Class: "Disease Ecology, Economics and Policy"
Instructors: Bryan Grenfell, a professor of ecology and evolutionary biology and public affairs, and Ramanan Laxminarayan, a research scholar in the Princeton Environmental Institute (PEI), and a lecturer in economics and PEI.
Grenfell, a population biologist, is interested in the epidemiology of infectious diseases and how strategies to prevent or control those diseases with vaccination, for example, can affect the speed and breadth of their spread. His work also explores how a variety of factors related to individuals and their communities interact to influence epidemics. A leading authority on epidemic dynamics, Grenfell joined the Princeton faculty in 2009. He received his Ph.D. from the University of York, England.
Laxminarayan is an expert in the field of economic epidemiology, which integrates epidemiological models of infectious diseases and drug resistance into the economic analysis of public health problems. He has been affiliated with Princeton since 2007. Laxminarayan is the founding director of the Center for Disease Dynamics, Economics & Policy in Washington, D.C., and is an adjunct professor at the Indian Institutes of Public Health in New Delhi. He earned a Ph.D. in economics and a master's in public health from the University of Washington.
Description: The course focuses on global health, combining insights from epidemiology, biology and economics to see how these influence policy. Broadly comprehensive, it is crosslisted in economics, ecology and evolutionary biology, environmental studies, and the Woodrow Wilson School of Public and International Affairs. The course follows a lecture format with hands-on work to teach students how to analyze and construct models of the spread of epidemics.
"Infectious diseases such as HIV, malaria, influenza, measles, SARS and tuberculosis continue to present a major global threat to human health and prosperity," Grenfell said. "The epidemic dynamics taught in the class provide powerful tools for assessing disease threats and how we control them. But to understand the full policy implications of these predictions, we need to allow for economic and social forces that constrain what control strategies are feasible and sustainable."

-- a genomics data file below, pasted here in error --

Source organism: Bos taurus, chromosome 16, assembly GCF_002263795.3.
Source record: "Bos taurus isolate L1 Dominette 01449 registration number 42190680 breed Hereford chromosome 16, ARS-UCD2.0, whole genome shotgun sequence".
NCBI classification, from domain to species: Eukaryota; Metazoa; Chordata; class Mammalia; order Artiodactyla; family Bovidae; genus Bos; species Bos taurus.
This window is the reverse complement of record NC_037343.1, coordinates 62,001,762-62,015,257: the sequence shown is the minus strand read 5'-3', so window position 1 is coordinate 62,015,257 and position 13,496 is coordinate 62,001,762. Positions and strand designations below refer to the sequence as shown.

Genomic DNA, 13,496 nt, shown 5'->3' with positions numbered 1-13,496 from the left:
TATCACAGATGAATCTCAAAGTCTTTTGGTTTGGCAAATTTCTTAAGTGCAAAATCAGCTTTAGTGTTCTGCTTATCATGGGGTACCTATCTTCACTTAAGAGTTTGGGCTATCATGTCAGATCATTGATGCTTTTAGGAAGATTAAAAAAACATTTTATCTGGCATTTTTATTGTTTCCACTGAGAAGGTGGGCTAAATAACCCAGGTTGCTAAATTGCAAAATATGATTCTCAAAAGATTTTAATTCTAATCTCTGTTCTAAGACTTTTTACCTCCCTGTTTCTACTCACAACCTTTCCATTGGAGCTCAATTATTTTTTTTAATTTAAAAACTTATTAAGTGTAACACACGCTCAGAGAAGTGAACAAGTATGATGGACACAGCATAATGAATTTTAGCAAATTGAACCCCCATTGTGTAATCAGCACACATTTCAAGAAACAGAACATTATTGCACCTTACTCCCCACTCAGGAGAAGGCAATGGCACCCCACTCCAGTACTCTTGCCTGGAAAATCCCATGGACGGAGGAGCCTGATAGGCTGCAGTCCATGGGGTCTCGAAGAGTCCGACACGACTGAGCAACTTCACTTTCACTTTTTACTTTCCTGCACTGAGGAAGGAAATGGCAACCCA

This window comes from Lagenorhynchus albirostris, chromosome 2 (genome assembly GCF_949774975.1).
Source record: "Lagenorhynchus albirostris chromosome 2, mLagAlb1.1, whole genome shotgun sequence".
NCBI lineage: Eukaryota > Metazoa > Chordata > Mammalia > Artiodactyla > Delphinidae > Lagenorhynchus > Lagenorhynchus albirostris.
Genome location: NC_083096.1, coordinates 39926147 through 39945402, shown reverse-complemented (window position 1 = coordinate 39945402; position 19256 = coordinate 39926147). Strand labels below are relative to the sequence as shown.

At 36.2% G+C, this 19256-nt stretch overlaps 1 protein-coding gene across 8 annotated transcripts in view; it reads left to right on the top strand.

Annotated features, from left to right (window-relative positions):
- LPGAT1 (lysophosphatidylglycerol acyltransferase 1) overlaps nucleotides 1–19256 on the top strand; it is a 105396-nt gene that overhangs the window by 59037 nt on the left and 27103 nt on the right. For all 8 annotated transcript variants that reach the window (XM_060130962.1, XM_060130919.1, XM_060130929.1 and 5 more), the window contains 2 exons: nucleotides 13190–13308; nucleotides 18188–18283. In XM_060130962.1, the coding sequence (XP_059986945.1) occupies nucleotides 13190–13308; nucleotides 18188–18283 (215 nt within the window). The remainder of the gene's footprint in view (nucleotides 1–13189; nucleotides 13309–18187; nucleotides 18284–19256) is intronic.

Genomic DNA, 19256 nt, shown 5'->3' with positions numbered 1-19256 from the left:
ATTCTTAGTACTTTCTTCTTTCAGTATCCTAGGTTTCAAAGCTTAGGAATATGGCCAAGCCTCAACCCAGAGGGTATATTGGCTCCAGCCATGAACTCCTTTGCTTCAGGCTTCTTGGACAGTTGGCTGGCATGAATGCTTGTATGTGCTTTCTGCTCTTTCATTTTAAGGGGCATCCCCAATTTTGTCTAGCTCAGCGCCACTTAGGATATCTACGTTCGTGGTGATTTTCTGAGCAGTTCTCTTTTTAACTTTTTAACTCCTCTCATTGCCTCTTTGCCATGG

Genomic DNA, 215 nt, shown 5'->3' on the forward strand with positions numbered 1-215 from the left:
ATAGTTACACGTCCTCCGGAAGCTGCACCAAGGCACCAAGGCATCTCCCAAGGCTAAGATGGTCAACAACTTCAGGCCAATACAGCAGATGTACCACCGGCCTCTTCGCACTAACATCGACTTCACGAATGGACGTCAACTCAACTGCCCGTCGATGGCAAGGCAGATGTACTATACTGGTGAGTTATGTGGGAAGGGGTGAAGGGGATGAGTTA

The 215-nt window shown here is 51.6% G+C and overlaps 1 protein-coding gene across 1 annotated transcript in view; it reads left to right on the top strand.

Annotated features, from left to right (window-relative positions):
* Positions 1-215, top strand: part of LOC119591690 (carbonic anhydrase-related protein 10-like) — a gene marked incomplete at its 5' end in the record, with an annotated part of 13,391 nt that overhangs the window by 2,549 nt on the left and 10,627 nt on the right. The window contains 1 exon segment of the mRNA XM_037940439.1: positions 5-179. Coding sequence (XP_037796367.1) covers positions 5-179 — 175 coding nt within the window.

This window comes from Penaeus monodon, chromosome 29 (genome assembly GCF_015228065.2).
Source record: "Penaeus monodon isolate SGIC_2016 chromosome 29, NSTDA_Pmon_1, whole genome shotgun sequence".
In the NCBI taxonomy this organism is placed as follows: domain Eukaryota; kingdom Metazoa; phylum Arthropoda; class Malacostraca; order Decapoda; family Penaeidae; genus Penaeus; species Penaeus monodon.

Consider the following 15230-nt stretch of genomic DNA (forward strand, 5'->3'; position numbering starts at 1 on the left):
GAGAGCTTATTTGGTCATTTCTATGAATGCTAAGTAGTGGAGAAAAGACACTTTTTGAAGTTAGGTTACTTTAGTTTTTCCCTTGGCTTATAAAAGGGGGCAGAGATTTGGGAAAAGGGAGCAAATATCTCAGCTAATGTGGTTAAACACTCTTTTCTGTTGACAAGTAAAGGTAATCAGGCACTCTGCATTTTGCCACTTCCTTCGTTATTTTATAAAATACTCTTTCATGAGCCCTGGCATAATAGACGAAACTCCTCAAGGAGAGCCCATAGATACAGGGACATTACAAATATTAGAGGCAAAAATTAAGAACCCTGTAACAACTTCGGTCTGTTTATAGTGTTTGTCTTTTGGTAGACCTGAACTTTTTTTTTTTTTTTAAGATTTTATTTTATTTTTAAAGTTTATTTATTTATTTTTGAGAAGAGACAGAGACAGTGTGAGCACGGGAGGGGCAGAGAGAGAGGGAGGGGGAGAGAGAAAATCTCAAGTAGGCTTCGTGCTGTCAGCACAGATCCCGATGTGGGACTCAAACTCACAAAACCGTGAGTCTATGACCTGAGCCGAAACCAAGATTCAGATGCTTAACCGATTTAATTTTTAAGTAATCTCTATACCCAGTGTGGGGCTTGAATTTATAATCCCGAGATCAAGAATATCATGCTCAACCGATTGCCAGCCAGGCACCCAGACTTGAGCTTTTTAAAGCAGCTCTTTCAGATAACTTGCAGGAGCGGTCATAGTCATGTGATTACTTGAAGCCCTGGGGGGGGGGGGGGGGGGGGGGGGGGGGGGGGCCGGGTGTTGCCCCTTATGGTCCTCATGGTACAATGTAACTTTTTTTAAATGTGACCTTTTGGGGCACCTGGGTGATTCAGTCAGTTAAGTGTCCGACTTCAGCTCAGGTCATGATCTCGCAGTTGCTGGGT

Inspiration: The course was created by Laxminarayan in spring 2009. He was particularly interested in raising the issue of antibiotics and public health because, he said, "The reality is that the collective action of every individual taking antibiotics has a huge impact on resistance." Last year, Grenfell and Laxminarayan joined forces to teach the class, which now extends its focus to vaccination strategies.
"It helps that we're close research collaborators at the relatively new interface between epidemic dynamics and economics, Grenfell said. "We think very similarly about some issues, but have a different angle on others. This leads to a bit of creative tension in the class; we often run our debates about current research by the students and they often come up with great ideas. This makes a very fun class for us and, we hope, for the students."
Key areas of focus: The course is centered around two main ideas. The first is exploring how to integrate pathogen biology and human behavior into the development of mathematical models of disease dynamics. In particular, Grenfell and Laxminarayan focus on the dynamics of vaccination against infections such as measles, influenza and dengue. They explore how biological complexities — such as the evolution of the influenza virus, which allows it to escape prevailing immunity in the population, and social forces, such as vaccine refusal — as well as economic constraints have potential to shape the likely "end game" against major infections.
The second focus is on the spread of antibiotic-resistant pathogens, and how individual behavior about antibiotic use in the United States and the rest of the world affects this public health issue. The course also covers the challenges in containing the spread of drug-resistant malaria parasites and the potential for innovative financing mechanisms to address this global problem.
To explain the complexity involved in controlling the spread of antibiotic-resistant bacteria in the United States, Laxminarayan uses examples of how cultural norms in the United States, and a lack of education about the dangers of antibiotic intake, exacerbate the problem. He said, "In the United States, we have managed to make smoking in public unacceptable or illegal, so how do we do the same with antibiotic use? Of course the comparison only goes so far because, used properly, antibiotics can cure disease and save lives, while smoking has no known health benefits. But in this course, we are looking to see what explains patterns of antibiotic use across states."